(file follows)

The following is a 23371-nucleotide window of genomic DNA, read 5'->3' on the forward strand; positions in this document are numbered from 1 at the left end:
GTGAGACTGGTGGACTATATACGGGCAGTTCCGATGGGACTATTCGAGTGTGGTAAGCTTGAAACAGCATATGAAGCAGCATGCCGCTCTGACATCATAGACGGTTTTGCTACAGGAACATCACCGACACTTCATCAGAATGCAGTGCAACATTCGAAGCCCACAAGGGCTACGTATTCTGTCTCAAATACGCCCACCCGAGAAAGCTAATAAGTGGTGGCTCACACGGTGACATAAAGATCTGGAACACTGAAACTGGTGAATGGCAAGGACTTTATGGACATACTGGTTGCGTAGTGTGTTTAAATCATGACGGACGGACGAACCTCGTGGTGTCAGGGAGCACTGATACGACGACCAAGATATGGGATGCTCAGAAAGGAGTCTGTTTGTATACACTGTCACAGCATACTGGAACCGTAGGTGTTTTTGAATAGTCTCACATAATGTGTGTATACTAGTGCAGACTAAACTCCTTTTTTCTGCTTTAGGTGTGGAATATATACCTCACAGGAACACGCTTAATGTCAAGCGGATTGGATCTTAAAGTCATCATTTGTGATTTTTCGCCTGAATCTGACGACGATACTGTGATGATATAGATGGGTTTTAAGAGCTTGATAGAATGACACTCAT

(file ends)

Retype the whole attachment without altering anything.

The following is a 23371-nucleotide window of genomic DNA, read 5'->3' on the forward strand; positions in this document are numbered from 1 at the left end:
GTGAGACTGGTGGACTATATACGGGCAGTTCCGATGGGACTATTCGAGTGTGGTAAGCTTGAAACAGCATATGAAGCAGCATGCCGCTCTGACATCATAGACGGTTTTGCTACAGGAACATCACCGACACTTCATCAGAATGCAGTGCAACATTCGAAGCCCACAAGGGCTACGTATTCTGTCTCAAATACGCCCACCCGAGAAAGCTAATAAGTGGTGGCTCACACGGTGACATAAAGATCTGGAACACTGAAACTGGTGAATGGCAAGGACTTTATGGACATACTGGTTGCGTAGTGTGTTTAAATCATGACGGACGGACGAACCTCGTGGTGTCAGGGAGCACTGATACGACGACCAAGATATGGGATGCTCAGAAAGGAGTCTGTTTGTATACACTGTCACAGCATACTGGAACCGTAGGTGTTTTTGAATAGTCTCACATAATGTGTGTATACTAGTGCAGACTAAACTCCTTTTTTCTGCTTTAGGTGTGGAATATATACCTCACAGGAACACGCTTAATGTCAAGCGGATTGGATCTTAAAGTCATCATTTGTGATTTTTCGCCTGAATCTGACGACGATACTGTGATGATATAGATGGGTTTTAAGAGCTTGATAGAATGACACTCAT